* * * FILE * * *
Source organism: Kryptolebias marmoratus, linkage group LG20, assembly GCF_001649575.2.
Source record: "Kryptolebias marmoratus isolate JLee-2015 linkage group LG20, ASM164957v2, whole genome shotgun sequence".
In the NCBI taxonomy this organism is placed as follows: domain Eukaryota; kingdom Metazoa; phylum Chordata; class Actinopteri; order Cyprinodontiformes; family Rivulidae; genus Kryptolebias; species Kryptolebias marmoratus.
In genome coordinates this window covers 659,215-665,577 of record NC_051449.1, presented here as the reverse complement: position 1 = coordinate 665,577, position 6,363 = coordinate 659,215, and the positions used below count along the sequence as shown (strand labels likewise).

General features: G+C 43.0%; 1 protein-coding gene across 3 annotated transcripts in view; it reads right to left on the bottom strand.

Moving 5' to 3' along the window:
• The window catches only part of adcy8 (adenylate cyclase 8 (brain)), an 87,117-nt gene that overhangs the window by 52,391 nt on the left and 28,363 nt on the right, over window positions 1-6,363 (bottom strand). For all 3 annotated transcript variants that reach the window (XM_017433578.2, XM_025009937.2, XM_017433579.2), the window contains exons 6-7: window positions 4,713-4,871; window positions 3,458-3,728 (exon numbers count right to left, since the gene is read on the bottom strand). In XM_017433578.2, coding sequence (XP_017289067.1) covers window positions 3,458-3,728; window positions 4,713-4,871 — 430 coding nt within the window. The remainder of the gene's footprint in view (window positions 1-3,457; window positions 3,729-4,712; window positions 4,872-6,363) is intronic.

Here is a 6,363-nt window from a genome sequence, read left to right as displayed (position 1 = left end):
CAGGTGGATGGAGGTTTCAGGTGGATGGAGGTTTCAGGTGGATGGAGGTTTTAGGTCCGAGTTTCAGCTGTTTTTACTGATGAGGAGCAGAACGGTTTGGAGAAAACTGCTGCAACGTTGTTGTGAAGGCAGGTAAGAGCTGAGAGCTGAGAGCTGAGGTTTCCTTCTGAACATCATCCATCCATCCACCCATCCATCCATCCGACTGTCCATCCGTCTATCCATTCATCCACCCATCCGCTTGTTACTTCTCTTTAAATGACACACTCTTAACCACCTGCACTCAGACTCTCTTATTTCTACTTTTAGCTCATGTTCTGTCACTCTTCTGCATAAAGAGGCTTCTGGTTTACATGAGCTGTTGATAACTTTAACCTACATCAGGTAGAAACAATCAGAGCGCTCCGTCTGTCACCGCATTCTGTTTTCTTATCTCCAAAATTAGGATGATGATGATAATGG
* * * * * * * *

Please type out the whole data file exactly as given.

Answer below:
Source organism: Kryptolebias marmoratus, linkage group LG20, assembly GCF_001649575.2.
Source record: "Kryptolebias marmoratus isolate JLee-2015 linkage group LG20, ASM164957v2, whole genome shotgun sequence".
In the NCBI taxonomy this organism is placed as follows: domain Eukaryota; kingdom Metazoa; phylum Chordata; class Actinopteri; order Cyprinodontiformes; family Rivulidae; genus Kryptolebias; species Kryptolebias marmoratus.
In genome coordinates this window covers 659,215-665,577 of record NC_051449.1, presented here as the reverse complement: position 1 = coordinate 665,577, position 6,363 = coordinate 659,215, and the positions used below count along the sequence as shown (strand labels likewise).

General features: G+C 43.0%; 1 protein-coding gene across 3 annotated transcripts in view; it reads right to left on the bottom strand.

Moving 5' to 3' along the window:
• The window catches only part of adcy8 (adenylate cyclase 8 (brain)), an 87,117-nt gene that overhangs the window by 52,391 nt on the left and 28,363 nt on the right, over window positions 1-6,363 (bottom strand). For all 3 annotated transcript variants that reach the window (XM_017433578.2, XM_025009937.2, XM_017433579.2), the window contains exons 6-7: window positions 4,713-4,871; window positions 3,458-3,728 (exon numbers count right to left, since the gene is read on the bottom strand). In XM_017433578.2, coding sequence (XP_017289067.1) covers window positions 3,458-3,728; window positions 4,713-4,871 — 430 coding nt within the window. The remainder of the gene's footprint in view (window positions 1-3,457; window positions 3,729-4,712; window positions 4,872-6,363) is intronic.

Here is a 6,363-nt window from a genome sequence, read left to right as displayed (position 1 = left end):
CAGGTGGATGGAGGTTTCAGGTGGATGGAGGTTTCAGGTGGATGGAGGTTTTAGGTCCGAGTTTCAGCTGTTTTTACTGATGAGGAGCAGAACGGTTTGGAGAAAACTGCTGCAACGTTGTTGTGAAGGCAGGTAAGAGCTGAGAGCTGAGAGCTGAGGTTTCCTTCTGAACATCATCCATCCATCCACCCATCCATCCATCCGACTGTCCATCCGTCTATCCATTCATCCACCCATCCGCTTGTTACTTCTCTTTAAATGACACACTCTTAACCACCTGCACTCAGACTCTCTTATTTCTACTTTTAGCTCATGTTCTGTCACTCTTCTGCATAAAGAGGCTTCTGGTTTACATGAGCTGTTGATAACTTTAACCTACATCAGGTAGAAACAATCAGAGCGCTCCGTCTGTCACCGCATTCTGTTTTCTTATCTCCAAAATTAGGATGATGATGATAATGG